Last Friday, Wyeth received FDA approval for the antidepressant desvenlafaxine succinate (marketed under the name Pristiq), a metabolite of venlafaxine or Effexor. Although this drug was approved for the treatment of major depression, a recent study has demonstrated that desvenlafaxine could be an effective treatment for vasomotor symptoms in postmenopausal women.
Many women report vasomotor symptoms, including hot flushes and night sweats, during the menopausal transition. While estrogen is clearly one of the most effective treatments for vasomotor symptoms, recent concerns regarding the use of hormone replacement therapy (HRT) have made treaters much more reluctant to recommend HRT, even for short-term management of vasomotor symptoms.
A randomized, double-blind, placebo-controlled trial enrolled 707 healthy, postmenopausal women (mean age was 53.47 yrs, range 37–78) experiencing 50 or more moderate-to-severe hot flushes per week. Participants were randomized to receive one of four doses of desvenlafaxine (50, 100, 150, or 200 mg/day) or placebo for 52 weeks. Throughout the study, women maintained daily diaries for recording the frequency and severity of hot flushes. 620 women completed at least one follow-up evaluation; 519 participants completed 12 weeks of treatment, and 368 completed the entire study.
Women receiving desvenlafaxine 100 mg/day experienced a 64% reduction from baseline in the number of hot flushes. Evidence of efficacy was demonstrated as rapidly as within one week of initiation of treatment. Although placebo response rates were high (up to 50%) desvenlafaxine-treated women had a significantly greater reduction in number of hot flushes compared to women receiving placebo at weeks 4 (p=.013) and 12 (p=.005). Desvenlafaxine was generally well tolerated at all doses tested. Women treated with desvenlafaxine reported significantly more treatment-emergent adverse events than placebo-treated women during the first week of therapy only. The most common side effects were nausea, dizziness, and insomnia, and there were some cases of adverse cardiac-related events in women taking desvenlafaxine.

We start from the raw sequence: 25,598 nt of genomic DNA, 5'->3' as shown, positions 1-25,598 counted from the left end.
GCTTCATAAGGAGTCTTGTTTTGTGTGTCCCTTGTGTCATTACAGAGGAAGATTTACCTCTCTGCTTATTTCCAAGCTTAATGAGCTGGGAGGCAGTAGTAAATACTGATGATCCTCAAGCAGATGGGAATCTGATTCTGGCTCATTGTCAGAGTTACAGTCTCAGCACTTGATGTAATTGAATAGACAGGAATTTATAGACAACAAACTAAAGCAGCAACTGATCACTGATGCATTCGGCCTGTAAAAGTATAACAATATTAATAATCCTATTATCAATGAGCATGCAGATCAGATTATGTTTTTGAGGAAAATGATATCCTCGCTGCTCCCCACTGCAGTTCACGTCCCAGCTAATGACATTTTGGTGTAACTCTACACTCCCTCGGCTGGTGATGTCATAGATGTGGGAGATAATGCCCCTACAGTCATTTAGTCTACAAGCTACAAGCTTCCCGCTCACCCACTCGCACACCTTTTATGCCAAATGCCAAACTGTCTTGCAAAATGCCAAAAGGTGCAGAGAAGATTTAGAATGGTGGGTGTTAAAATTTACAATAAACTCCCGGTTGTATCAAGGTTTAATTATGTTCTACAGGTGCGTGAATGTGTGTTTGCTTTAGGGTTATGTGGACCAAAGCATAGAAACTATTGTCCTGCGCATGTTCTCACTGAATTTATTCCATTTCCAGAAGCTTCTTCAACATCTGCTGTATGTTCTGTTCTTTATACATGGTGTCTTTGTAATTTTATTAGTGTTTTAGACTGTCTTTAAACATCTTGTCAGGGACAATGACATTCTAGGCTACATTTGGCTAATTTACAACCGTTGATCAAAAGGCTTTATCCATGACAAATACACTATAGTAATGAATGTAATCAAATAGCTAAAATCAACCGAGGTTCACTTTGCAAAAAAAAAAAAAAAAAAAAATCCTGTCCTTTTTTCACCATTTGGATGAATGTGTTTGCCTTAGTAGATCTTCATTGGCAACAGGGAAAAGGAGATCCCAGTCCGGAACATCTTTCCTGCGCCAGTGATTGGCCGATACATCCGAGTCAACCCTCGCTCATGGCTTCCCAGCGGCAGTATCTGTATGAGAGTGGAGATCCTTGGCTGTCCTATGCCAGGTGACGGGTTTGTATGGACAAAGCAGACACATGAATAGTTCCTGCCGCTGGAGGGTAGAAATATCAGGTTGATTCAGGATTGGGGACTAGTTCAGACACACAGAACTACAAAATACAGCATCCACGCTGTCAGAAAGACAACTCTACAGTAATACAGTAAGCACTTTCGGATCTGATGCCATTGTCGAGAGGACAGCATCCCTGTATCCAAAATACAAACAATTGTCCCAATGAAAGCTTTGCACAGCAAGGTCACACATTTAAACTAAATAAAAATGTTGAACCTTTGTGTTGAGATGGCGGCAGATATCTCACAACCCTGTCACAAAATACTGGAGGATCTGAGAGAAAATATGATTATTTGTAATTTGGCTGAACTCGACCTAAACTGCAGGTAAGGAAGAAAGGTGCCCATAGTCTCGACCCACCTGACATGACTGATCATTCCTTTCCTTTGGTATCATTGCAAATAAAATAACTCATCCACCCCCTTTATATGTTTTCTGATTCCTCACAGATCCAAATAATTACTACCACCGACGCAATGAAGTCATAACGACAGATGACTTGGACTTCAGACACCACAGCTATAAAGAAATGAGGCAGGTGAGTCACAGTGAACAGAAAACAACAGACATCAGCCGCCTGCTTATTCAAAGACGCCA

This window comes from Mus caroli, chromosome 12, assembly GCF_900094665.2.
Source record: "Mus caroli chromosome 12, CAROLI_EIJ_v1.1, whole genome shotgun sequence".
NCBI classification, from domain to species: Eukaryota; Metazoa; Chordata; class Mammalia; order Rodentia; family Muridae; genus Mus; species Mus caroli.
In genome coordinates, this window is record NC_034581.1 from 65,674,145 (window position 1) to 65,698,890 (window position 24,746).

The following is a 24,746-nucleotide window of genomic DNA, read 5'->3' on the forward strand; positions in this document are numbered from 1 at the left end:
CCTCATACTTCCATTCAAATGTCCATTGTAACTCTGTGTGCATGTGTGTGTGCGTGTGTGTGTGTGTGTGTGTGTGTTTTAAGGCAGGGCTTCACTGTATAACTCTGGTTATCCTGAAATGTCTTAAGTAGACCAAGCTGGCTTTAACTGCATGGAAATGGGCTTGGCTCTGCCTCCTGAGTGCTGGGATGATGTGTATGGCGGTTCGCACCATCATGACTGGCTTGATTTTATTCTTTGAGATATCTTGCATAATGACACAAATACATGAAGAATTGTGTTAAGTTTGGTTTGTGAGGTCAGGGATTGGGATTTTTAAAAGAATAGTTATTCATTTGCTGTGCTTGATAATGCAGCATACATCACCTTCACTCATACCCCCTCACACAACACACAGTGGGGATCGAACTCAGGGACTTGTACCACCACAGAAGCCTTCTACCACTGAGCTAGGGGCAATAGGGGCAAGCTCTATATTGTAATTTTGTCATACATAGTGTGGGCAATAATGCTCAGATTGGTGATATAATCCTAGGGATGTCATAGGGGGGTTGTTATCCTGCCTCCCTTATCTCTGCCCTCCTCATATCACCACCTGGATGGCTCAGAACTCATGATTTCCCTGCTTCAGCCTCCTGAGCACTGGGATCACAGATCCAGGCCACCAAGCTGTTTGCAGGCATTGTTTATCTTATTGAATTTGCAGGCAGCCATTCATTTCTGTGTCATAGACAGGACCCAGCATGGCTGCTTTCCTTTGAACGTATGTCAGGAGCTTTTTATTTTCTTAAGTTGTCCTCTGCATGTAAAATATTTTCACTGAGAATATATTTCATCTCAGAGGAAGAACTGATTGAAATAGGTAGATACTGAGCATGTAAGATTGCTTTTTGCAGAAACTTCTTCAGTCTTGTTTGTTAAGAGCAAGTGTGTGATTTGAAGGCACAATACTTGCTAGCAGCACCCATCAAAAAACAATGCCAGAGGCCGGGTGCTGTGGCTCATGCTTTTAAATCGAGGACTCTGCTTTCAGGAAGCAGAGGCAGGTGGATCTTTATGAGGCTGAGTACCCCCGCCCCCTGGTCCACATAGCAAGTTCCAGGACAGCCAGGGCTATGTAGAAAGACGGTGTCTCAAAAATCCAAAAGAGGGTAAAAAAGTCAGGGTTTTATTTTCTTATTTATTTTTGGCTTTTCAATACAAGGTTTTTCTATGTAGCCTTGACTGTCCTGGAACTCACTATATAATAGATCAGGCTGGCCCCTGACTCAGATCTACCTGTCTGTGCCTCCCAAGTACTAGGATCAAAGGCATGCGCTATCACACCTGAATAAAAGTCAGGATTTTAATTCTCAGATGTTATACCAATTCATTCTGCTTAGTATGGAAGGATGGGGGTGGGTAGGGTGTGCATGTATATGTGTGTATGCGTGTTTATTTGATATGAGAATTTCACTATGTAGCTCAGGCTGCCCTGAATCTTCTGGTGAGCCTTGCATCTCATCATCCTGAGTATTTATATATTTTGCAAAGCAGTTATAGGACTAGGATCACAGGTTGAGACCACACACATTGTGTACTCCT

These results are consistent with previous studies suggesting that selective serotonin or serotonin-norepinephrine reuptake inhibitors (SSRIs and SNRIs) may be helpful for the treatment of vasomotor symptoms in peri- and postmenopausal women. These findings suggest that desvenlafaxine may provide an effective non-hormonal therapy for moderate-to-severe vasomotor symptoms associated with menopause. The FDA has asked Wyeth to collect more safety data prior to approving Pristiq for this purpose to ensure that the benefits of taking the drug for vasomotor symptoms outweigh the adverse events.
Ruta Nonacs, MD PhD
Speroff L, Gass M, Constantine G, Olivier S; Study 315 Investigators. Efficacy and tolerability of desvenlafaxine succinate treatment for menopausal vasomotor symptoms: a randomized controlled trial. Obstet Gynecol. 2008 Jan;111(1):77-87.
Nelson HD, Vesco KK, Haney E, Fu R, Nedrow A, Miller J, Nicolaidis C, Walker M, Humphrey L. Nonhormonal therapies for menopausal hot flashes: systematic review and meta-analysis. JAMA. 2006 May 3;295(17):2057-71.